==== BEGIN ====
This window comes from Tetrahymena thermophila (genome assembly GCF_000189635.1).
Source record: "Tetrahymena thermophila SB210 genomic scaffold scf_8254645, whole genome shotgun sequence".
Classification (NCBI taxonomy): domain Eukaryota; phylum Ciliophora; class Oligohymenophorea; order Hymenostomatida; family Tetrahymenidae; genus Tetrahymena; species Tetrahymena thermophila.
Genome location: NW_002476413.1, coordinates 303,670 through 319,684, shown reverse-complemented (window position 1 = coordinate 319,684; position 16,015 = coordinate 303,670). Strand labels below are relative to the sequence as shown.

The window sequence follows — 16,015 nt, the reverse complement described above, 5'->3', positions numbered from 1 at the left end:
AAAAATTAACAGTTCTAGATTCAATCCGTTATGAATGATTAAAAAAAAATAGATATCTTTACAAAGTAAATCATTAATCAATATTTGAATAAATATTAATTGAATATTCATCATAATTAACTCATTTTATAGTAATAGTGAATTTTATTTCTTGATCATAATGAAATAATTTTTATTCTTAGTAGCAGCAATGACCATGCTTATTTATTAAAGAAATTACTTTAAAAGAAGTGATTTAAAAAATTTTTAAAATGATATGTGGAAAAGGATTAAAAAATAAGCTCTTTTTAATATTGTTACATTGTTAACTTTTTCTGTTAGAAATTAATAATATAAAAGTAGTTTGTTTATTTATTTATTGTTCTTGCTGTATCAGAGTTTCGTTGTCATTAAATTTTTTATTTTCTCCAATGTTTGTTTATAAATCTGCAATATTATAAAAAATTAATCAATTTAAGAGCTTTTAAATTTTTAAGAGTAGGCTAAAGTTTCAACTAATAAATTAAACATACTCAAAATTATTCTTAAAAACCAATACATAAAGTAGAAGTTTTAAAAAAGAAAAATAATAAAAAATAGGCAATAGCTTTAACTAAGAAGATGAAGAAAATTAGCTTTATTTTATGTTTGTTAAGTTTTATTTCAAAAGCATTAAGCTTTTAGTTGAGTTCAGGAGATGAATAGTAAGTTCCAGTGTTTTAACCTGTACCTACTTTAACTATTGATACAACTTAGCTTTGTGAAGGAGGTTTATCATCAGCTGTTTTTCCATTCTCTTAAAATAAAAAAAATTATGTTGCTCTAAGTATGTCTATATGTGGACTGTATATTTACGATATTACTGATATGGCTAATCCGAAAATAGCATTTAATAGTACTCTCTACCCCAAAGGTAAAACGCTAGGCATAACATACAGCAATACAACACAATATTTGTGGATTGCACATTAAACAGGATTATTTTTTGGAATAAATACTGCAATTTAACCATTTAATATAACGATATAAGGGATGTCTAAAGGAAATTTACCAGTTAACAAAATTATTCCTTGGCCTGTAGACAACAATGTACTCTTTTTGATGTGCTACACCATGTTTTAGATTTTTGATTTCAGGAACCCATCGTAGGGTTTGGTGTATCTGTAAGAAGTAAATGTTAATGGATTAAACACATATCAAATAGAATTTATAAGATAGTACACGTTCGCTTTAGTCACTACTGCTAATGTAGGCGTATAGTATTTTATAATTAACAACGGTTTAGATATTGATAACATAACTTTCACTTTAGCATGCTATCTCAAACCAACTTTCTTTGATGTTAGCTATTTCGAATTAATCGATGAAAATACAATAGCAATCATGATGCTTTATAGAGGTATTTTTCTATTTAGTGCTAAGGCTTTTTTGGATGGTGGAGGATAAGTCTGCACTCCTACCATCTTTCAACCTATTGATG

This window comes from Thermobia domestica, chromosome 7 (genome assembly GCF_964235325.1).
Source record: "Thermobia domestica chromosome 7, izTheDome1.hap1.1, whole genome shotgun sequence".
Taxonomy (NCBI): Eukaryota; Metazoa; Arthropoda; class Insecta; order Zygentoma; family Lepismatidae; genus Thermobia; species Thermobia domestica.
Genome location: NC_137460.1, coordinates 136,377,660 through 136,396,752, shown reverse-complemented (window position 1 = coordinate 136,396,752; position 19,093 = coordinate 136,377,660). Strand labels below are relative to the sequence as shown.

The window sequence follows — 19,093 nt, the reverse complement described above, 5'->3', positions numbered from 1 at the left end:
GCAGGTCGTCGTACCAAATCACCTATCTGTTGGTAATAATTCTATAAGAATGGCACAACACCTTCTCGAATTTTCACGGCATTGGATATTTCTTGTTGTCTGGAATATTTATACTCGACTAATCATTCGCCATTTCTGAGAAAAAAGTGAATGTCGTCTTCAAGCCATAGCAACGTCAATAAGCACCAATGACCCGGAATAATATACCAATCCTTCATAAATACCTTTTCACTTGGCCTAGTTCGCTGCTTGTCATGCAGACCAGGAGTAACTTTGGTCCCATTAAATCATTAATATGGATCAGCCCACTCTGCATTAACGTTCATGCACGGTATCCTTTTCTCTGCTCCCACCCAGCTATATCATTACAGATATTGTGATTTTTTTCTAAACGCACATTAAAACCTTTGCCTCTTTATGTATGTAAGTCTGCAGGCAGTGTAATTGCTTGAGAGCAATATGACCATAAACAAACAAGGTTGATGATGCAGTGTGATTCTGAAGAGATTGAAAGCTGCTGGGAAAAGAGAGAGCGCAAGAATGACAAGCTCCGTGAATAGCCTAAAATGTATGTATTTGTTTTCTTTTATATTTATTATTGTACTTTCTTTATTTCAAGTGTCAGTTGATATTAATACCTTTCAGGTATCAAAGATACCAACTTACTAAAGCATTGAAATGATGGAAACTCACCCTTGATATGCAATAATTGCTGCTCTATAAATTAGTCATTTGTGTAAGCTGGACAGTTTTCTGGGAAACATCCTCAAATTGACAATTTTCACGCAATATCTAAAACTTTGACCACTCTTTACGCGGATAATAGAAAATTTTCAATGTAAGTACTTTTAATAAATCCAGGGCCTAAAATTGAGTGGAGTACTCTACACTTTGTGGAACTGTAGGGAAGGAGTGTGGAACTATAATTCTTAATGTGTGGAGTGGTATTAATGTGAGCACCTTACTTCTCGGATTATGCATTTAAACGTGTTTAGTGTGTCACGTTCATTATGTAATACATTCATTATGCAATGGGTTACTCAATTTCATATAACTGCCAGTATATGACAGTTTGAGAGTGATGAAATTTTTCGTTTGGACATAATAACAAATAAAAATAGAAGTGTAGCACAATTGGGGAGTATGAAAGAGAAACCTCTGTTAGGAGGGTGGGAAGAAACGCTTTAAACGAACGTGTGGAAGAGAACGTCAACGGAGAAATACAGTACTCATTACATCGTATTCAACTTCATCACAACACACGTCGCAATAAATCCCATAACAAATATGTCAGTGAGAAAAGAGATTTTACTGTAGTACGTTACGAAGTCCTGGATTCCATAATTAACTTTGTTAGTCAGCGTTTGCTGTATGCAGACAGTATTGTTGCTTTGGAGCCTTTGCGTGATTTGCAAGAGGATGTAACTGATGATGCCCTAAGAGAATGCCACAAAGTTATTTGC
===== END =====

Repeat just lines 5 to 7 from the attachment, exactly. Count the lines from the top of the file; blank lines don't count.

The window sequence follows — 16,015 nt, the reverse complement described above, 5'->3', positions numbered from 1 at the left end:
AAAAATTAACAGTTCTAGATTCAATCCGTTATGAATGATTAAAAAAAAATAGATATCTTTACAAAGTAAATCATTAATCAATATTTGAATAAATATTAATTGAATATTCATCATAATTAACTCATTTTATAGTAATAGTGAATTTTATTTCTTGATCATAATGAAATAATTTTTATTCTTAGTAGCAGCAATGACCATGCTTATTTATTAAAGAAATTACTTTAAAAGAAGTGATTTAAAAAATTTTTAAAATGATATGTGGAAAAGGATTAAAAAATAAGCTCTTTTTAATATTGTTACATTGTTAACTTTTTCTGTTAGAAATTAATAATATAAAAGTAGTTTGTTTATTTATTTATTGTTCTTGCTGTATCAGAGTTTCGTTGTCATTAAATTTTTTATTTTCTCCAATGTTTGTTTATAAATCTGCAATATTATAAAAAATTAATCAATTTAAGAGCTTTTAAATTTTTAAGAGTAGGCTAAAGTTTCAACTAATAAATTAAACATACTCAAAATTATTCTTAAAAACCAATACATAAAGTAGAAGTTTTAAAAAAGAAAAATAATAAAAAATAGGCAATAGCTTTAACTAAGAAGATGAAGAAAATTAGCTTTATTTTATGTTTGTTAAGTTTTATTTCAAAAGCATTAAGCTTTTAGTTGAGTTCAGGAGATGAATAGTAAGTTCCAGTGTTTTAACCTGTACCTACTTTAACTATTGATACAACTTAGCTTTGTGAAGGAGGTTTATCATCAGCTGTTTTTCCATTCTCTTAAAATAAAAAAAATTATGTTGCTCTAAGTATGTCTATATGTGGACTGTATATTTACGATATTACTGATATGGCTAATCCGAAAATAGCATTTAATAGTACTCTCTACCCCAAAGGTAAAACGCTAGGCATAACATACAGCAATACAACACAATATTTGTGGATTGCACATTAAACAGGATTATTTTTTGGAATAAATACTGCAATTTAACCATTTAATATAACGATATAAGGGATGTCTAAAGGAAATTTACCAGTTAACAAAATTATTCCTTGGCCTGTAGACAACAATGTACTCTTTTTGATGTGCTACACCATGTTTTAGATTTTTGATTTCAGGAACCCATCGTAGGGTTTGGTGTATCTGTAAGAAGTAAATGTTAATGGATTAAACACATATCAAATAGAATTTATAAGATAGTACACGTTCGCTTTAGTCACTACTGCTAATGTAGGCGTATAGTATTTTATAATTAACAACGGTTTAGATATTGATAACATAACTTTCACTTTAGCATGCTATCTCAAACCAACTTTCTTTGATGTTAGCTATTTCGAATTAATCGATGAAAATACAATAGCAATCATGATGCTTTATAGAGGTATTTTTCTATTTAGTGCTAAGGCTTTTTTGGATGGTGGAGGATAAGTCTGCACTCCTACCATCTTTCAACCTATTGATG

This window comes from Thermobia domestica, chromosome 7 (genome assembly GCF_964235325.1).